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Purim throughout Jewish history has been regarded as one of the most joyful holidays of the Jewish calendar. It is celebrated with wearing costumes, lavish Purim seudot and general merry making. However, there are other aspects of Purim which teach us important lessons concerning the Jewish people, their past, present and future.

Jacob's Ladder is one of the greatest spiritual visions in the Tanach. No wonder it has become a central theme for artists and poets throughout history. One can forget many Biblical passages but this image remains indelible in our memory.

You may have noticed that Parshat Bamidbar (literally, in the desert) always precedes the holiday of Shavuot, when we received the Torah at Sinai. Many reasons have been offered to explain why HaShem gave us the Torah in the wilderness. Some commentators have pointed out that God chose the wilderness to teach us that Torah can be learned and practiced everywhere, even in the darkest times and places throughout Jewish history. Others have pointed out that to accept and understand the Torah, we need to rid ourselves of arrogance and hubris, and be as simple and open as the stark desert landscape.

When Yaakov beholds the royal chariots that Yosef had sent to bring him to Egypt, he was overcome with fear as a result of the realization that the protracted Egyptian Exile would now begin. Yaakov is afraid of what will happen to his descendants in the coming years. The Almighty appears to Yaakov and tells him not to be afraid to descend to Egypt. The Almighty says "I will make you into a great nation." How does this ease Yaakov's fears? The Sforno explains as follows: Were they to stay in Canaan the Jews would not multiply; rather, they would assimilate and intermarry with the Canaanite peoples. In Egypt, however, as a result of the fact that the Egyptians would not eat the bread of slaves, nor would they interact with them, the Jews could continue to grow maintaining their distinct national identity. (From this perspective, Jewish spiritual life in Muslim countries was perhaps better than that which we can witness today in modern Western countries where the rate of intermarriage is so high). G-d then says to Yaakov (B'reishit 46:4): "I will descend with you into Egypt and I will surely bring you back up".

The parsha opens with the words "Tzav et Aharon v'et banav..." "Command Aharon and his sons-" concerning the Olah sacrifice. Rashi, citing Torat Kohanim, asks: Why does the Torah use the the term "tzav" (command) rather than "daber" (speak) or "emor" (say)? He answers that "tzav" demands alacrity ("zerizut") in the performance of a mitzva and it implies 1) immediacy, 2) future applicability, and 3) according to Rabbi Shimon, the additional element of financial loss. Since all mitzvot do, in fact, require alacrity, it is particularly urged in the case of this mitzva because of the potential financial loss that it involves.

Avraham's journey towards the Akeida takes 3 long days. During this time he is deliberating, debating, experiencing an extended inner struggle as depicted in the Midrash describing his meeting with an old man (his conscience) who makes him confront that which he is about to do. Where are you going? the man asks. Why do you carry a knife? The nature of Avraham's internal dilemma has been described as the "teleological suspension of the ethical", meaning that Avraham's understanding of G-d as being all good, is not compatible with Avraham's being commanded to sacrifice his beloved son. Alternatively, Avraham must confront the total contradiction between having been promised "Ki v'Yitzchak Yikarei L'cha Zera" (in Isaac shall thy seed be called - B'reishit 21:12) and being told to bring Isaac to the Akeida (Rashi on 22:12).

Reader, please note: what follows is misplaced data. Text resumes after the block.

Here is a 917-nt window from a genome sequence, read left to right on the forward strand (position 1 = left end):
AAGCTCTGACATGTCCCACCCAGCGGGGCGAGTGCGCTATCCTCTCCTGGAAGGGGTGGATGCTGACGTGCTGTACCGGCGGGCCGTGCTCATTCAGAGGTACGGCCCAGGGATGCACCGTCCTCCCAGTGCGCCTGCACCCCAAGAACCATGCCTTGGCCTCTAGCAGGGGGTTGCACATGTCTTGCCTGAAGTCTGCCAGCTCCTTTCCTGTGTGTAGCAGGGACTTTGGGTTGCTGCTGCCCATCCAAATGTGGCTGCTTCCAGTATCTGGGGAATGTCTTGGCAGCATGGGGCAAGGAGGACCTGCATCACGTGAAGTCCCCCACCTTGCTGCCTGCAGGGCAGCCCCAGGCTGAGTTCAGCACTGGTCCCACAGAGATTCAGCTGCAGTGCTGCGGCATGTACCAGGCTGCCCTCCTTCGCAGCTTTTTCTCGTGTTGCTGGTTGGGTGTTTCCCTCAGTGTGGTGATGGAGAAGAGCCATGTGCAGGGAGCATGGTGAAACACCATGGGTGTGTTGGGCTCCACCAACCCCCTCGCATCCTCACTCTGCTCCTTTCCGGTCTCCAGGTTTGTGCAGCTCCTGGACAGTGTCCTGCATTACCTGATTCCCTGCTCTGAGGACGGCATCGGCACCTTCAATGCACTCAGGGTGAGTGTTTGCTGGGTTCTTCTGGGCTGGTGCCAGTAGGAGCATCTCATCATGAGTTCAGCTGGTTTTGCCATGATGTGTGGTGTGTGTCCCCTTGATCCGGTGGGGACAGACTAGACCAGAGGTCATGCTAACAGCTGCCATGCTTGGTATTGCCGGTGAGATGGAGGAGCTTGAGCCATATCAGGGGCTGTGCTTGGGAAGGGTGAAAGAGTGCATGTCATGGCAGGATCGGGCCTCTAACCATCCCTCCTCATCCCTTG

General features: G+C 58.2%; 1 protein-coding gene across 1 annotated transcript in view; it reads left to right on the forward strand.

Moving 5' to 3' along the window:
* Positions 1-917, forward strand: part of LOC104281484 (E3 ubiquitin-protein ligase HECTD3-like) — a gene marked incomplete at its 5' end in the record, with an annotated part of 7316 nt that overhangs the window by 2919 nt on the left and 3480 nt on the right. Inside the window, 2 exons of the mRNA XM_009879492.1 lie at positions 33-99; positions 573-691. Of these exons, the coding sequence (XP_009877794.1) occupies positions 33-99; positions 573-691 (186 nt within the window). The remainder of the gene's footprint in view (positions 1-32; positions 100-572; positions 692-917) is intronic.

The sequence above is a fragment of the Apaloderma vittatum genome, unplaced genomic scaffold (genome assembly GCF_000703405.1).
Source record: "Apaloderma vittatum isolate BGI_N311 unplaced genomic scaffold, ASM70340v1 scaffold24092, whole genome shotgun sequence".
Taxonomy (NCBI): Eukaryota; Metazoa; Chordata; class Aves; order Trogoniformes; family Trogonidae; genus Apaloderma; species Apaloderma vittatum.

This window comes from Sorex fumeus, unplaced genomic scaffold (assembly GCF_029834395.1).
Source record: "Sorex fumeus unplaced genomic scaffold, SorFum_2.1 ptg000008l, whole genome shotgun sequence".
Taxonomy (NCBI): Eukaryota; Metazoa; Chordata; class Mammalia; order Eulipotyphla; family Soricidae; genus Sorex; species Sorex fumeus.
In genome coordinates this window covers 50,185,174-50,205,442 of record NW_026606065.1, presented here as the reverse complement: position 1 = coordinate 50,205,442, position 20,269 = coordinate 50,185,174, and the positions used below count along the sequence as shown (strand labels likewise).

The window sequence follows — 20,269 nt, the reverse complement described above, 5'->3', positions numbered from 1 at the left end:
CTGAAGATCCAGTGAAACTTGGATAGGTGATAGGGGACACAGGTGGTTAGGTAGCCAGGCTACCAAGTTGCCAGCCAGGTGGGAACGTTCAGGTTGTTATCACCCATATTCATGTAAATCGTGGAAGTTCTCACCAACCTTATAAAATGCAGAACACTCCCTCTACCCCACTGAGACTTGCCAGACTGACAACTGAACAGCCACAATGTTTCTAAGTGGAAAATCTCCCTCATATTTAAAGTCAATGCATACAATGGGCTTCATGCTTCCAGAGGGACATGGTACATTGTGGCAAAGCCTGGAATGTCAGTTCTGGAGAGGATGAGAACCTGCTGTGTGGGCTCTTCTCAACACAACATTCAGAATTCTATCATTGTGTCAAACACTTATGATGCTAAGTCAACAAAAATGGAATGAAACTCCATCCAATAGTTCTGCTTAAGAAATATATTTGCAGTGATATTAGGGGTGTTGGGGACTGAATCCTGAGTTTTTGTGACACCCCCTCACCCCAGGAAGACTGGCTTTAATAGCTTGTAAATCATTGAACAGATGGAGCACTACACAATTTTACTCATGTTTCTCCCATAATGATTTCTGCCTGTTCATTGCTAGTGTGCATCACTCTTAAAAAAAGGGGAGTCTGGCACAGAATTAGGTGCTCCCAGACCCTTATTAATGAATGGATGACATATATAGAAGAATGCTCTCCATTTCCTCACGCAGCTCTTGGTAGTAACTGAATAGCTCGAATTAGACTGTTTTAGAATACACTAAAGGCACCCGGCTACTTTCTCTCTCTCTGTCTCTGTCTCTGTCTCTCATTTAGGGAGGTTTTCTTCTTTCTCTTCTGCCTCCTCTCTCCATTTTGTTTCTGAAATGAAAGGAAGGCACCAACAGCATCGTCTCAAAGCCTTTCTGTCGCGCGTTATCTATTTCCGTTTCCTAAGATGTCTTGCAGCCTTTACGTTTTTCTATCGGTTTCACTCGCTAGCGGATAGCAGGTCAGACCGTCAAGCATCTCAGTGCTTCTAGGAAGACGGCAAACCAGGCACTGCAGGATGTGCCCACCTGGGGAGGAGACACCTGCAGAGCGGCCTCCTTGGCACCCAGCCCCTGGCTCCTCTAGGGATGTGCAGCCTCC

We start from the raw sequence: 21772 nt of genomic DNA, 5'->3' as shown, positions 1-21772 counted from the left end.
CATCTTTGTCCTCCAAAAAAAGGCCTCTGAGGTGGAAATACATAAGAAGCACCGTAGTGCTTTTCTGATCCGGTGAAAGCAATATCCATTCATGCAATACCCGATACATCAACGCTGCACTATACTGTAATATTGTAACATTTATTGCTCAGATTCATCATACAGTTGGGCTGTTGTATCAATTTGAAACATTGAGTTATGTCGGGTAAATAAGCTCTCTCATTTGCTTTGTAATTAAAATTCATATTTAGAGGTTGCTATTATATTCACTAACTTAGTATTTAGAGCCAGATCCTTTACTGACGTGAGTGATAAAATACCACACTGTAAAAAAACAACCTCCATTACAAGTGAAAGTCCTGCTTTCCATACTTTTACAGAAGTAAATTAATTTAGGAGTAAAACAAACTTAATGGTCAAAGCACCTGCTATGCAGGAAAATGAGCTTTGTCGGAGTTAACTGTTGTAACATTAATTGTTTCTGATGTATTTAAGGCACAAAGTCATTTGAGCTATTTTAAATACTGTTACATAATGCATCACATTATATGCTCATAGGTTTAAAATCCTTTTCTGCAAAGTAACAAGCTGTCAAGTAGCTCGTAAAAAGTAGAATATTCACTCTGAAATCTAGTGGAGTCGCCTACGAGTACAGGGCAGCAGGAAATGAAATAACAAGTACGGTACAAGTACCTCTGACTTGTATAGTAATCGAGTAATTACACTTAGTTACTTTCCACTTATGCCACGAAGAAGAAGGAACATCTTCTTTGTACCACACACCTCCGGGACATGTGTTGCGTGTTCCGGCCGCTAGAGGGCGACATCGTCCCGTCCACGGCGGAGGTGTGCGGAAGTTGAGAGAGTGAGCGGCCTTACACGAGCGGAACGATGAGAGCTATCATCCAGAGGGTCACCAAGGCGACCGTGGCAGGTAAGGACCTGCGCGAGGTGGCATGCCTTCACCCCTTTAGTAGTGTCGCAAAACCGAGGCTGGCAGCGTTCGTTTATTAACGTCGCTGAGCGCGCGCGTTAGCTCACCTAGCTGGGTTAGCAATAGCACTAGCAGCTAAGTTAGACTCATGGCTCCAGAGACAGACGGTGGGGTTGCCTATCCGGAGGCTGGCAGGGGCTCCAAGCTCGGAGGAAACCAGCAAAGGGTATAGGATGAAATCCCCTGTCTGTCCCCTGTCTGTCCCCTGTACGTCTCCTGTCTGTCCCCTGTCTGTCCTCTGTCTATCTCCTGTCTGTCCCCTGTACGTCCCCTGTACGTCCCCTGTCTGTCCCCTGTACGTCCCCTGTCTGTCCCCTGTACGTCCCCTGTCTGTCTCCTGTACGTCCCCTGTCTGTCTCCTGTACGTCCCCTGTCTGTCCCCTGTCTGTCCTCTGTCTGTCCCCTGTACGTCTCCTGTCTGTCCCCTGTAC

Our Parsha is most relevant and important, especially now, when the world questions our rights to Eretz Yisrael. In Shmot 6:8, Hashem promises to bring us to the land He promised to our forefathers, V'heiveiti etchem el haaretz asher nasati et yadi lateit ota l'Avraham, l'Yitzhak ulYaakov v'natati ota lachem morasha ani Hashem. "I will bring you to the land which I promised to give to Avraham, Yitzhak and Yaakov and I will give it to you as an inheritance, I am Hashem." There seems to be a contradiction between "V'Natati" and "Morasha". Natati implies a gift, while Morasha implies an inheritance. A gift is something you give to one who is worthy and who has earned it. An inheritance is something which one receives automatically handed down from generation to generation. There was much discussion in Talmud Bavli (BB117) and Yerushalmi (BB8:2), as to whom and how the land was divided. (TorahTemima Bamidbar 26:53). In any case, all agree that Eretz Yisrael was given to Am Yisrael as a Morasha, an inheritance. Why then is the term V'Natati (given) implying a deserved gift in the same pasuk.

At times I hear it said or I read that Israel should pay no attention to what other nations think of us. A verse from our parsha is cited as "proof": HEN AM L'VADAD YISHKON UVAGOYIM LO YITCHASHAV, interpreted to mean that we should isolate ourselves from world-opinion and not take other nations into consideration. This interpretation cannot claim to be anything like the "official" view of Judaism. The main- stream interpretation of this verse has it referring to the continued existence of the Jewish people, while other nations can be destroyed.

People who have not made aliya tend to focus on how many difficulties they will face. They see family pressure, financial pressure, cultural pressure, pressure, pressure and more pressure

I take this to mean that no matter how far away, geographically, spiritually or generationally, a Jew may have wandered, he will ultimately experience stirrings of Jewish identity and Jewish nationalism, so that in spite of all the distance and alienation, a sense of basic Jewish unity can take root.